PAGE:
Hearings required if industrial park proceeds in Oregon

Kelly J. Kaczala

        Oregon Mayor Mike Seferian and Administrator Mike Beazley on Monday assured an opponent of a proposed industrial park that any change in land use would require at least two public hearings on the matter.
        “Do you plan on having a public meeting?” Beth Ackerman asked Seferian at a committee of the whole meeting on Monday. Ackerman is one of several property owners who were approached by Seferian to see if they would be interested in selling their land for an electric battery plant in a proposed 400-acre industrial park in East Oregon.
        Ackerman, and many residents who lived in the area, packed council chambers on June 14 demanding to know why the city was not transparent about the proposed industrial park in an environmentally sensitive area that includes old growth forests, wetlands, and eagles’ nests.
         “This is why you had such a big crowd,” said Ackerman. “People were upset because they were hearing about it, just not from you. We all got a big wakeup call in that it was all just moving along. This is very much like the coke plant that Oregon tried to put into place. It got shot down due to environmental pressures. I’m just asking on behalf of our citizenry and our neighbors who would be directly on the border of this proposed industrial site. If you would just get some citizen input. My understanding is, if you want to change the land use…you would at least have that conversation with the public. You had three public hearings on the Kmart site, and that wasn’t even a land use change.”
        Beazley said there would be “a minimum” of two public hearings.
        “Before any purchasing agreements with landowners?” asked Ackerman.
        “That I don’t know,” said Beazley. “I would have to check with the Oregon Economic Development Foundation. Nobody could change land use without those public hearings.”
        “Have you entered into an agreement of any kind with any of the landowners in your proposed industrial area?” asked Ackerman.
        “The city has not entered into any agreement nor has the Foundation,” said Beazley. “Last time I was aware of it, they were negotiating, but I haven’t been aware of any agreement in the last week or so.”
        Ackerman said the city should improve communications with the public in the future when there is the possibility of a change in land use that is environmentally sensitive.
        “If we all communicated well, we would be a lot better off,” she said. “You guys are supposed to be advocates for us. I know you believe you’re doing so in the approach you are trying to take with this imaginary industrial site.”
        She read a section of the city’s 2025 master plan regarding the “preservation of environmental quality.”
        “This plan recommends the continuance of policies that preserve and protect the natural environment and maximizes the recreational value of natural areas for all citizens through constraining development in environmentally sensitive areas,” she said.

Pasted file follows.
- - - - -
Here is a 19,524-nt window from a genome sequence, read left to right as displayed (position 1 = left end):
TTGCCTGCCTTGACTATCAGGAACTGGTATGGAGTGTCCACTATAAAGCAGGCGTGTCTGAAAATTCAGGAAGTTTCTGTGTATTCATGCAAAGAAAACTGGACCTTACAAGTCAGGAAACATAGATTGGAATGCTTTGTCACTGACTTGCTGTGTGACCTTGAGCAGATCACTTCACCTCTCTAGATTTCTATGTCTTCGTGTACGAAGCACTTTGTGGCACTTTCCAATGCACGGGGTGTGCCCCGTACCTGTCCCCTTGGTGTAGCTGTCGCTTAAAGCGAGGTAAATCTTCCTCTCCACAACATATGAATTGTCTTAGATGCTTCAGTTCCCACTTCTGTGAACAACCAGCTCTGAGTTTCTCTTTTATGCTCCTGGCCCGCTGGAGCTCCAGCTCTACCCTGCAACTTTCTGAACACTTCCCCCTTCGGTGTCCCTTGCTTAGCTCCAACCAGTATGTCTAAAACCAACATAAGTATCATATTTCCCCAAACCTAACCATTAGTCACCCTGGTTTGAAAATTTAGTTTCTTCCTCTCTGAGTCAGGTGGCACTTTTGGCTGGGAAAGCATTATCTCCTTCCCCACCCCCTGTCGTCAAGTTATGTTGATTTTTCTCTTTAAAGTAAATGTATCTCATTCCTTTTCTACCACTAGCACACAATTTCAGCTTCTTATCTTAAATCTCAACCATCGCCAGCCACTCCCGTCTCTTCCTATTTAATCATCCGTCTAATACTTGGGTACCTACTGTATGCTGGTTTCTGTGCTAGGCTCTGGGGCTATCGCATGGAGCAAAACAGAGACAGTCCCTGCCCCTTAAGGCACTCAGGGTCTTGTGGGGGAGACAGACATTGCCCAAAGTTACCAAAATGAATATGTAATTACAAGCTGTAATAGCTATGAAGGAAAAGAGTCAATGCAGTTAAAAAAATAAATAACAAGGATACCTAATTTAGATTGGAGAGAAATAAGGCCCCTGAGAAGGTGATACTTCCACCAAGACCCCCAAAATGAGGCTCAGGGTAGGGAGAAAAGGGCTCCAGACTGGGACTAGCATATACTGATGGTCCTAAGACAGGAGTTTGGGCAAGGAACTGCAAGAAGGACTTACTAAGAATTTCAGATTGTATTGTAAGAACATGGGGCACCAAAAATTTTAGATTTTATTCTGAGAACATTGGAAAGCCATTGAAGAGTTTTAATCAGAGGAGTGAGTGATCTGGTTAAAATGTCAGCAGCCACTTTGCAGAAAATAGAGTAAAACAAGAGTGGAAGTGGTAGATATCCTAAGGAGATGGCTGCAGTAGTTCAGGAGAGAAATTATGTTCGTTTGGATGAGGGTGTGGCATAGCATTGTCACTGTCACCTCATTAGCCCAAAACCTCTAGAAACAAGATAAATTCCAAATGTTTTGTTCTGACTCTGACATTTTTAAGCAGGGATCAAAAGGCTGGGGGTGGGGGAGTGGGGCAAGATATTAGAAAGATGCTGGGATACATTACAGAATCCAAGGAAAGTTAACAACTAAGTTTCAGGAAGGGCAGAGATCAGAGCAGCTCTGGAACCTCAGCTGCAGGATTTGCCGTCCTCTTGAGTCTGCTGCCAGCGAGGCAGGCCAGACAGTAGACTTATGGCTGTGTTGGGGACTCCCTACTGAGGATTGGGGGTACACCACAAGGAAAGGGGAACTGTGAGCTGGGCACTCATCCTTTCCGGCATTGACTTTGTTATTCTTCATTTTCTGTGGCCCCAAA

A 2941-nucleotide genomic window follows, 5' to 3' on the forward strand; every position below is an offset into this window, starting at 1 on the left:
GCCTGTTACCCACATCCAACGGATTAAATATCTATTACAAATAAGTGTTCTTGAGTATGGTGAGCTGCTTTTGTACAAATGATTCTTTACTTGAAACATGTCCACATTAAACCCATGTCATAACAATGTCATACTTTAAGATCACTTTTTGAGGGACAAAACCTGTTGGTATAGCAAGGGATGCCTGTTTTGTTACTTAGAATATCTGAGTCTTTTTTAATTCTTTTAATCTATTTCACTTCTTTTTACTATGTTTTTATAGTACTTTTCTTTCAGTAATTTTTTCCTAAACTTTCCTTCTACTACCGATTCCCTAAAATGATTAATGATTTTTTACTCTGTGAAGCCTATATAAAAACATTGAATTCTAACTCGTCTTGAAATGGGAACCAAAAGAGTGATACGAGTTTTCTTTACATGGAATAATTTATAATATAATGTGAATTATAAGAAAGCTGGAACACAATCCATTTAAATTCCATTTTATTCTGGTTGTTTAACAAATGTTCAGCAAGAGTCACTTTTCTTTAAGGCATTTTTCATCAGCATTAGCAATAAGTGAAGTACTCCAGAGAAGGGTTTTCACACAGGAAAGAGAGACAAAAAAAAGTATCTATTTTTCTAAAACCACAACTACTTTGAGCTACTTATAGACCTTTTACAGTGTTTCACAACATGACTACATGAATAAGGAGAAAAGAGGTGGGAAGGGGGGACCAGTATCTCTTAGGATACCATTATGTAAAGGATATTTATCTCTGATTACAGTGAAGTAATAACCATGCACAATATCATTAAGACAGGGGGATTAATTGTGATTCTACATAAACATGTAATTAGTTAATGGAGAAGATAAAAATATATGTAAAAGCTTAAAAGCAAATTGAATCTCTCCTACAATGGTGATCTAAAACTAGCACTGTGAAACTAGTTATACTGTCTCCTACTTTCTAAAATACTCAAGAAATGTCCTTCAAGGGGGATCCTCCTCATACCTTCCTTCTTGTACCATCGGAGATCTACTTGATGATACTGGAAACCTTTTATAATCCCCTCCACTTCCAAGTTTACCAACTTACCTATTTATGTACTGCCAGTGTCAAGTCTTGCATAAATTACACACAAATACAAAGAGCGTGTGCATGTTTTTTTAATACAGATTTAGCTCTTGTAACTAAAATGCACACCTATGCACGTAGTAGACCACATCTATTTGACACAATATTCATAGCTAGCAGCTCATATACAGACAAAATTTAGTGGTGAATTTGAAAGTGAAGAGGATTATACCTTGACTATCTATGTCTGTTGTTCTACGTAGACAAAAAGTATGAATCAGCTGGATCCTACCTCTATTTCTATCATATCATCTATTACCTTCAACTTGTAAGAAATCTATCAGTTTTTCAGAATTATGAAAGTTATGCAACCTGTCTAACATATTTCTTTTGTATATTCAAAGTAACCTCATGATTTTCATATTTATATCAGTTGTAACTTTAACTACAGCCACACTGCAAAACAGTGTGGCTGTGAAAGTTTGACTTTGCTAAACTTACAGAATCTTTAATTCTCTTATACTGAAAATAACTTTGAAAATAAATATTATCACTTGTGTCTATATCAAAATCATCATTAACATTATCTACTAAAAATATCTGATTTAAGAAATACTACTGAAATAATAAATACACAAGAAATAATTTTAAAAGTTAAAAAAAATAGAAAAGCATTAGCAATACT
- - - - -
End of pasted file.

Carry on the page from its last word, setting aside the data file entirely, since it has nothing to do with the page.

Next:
“I think if you guys would just represent us, like you got voted in to do, I would appreciate it,” she added.        
        “That is always our job,” said Seferian. “But remember, we’re representing nearly 20,500 people. We’re also looking out for the whole city. It’s a balancing act. We try to have options.”
Fast track
        Seferian said he approached property owners to see if they were interested in selling their land for the industrial park because the electric battery plant “wanted something right away.” 
        “We had to know if there was even a possibility – if there were enough of those landowners willing to sell. So, we were kind of backed up on a timeline if we were going to entertain the idea of possibly attracting industry, and the battery plant was one of them. They wanted something right away. We had to know if we had any interest at all in selling,” said Seferian.
        “Even if those people got on board, you couldn’t have possibly had a dialogue with the public about the land use change at a time that would suit them,” said Ackerman, who was among the landowners who would not sell.
        “Correct,” said Seferian, “but we weren’t that far along. We wanted to know if we were on the playing field. We had an awful lot of work to do to see if we would like to attract someone – that was one of our objectives. Of course, it would impact the area more than a farm field, but if we were going to put some kind of manufacturing in there, we’d like to pick the one that had the least impact of manufacturing.”
        Ackerman suggested that the city use a liaison to inform property owners of possible industrial land use near or on their properties.
        “Maybe you guys could have a liaison who actually talks to the public without us coming in with pitchforks. We all have to live here together. Just give us a little more respect than what we’ve gotten from this situation so far,” said Ackerman.
        “And we moved as fast as we could to find out if there was any interest,” said Seferian. “It wasn’t by design to hurt anybody. I understood there were people who were not going to like this.”
        Ackerman said the city might want to consider creating a “conservancy area.”
        “It would be a feather in your caps to retire on, that you could be proud of,” she said.


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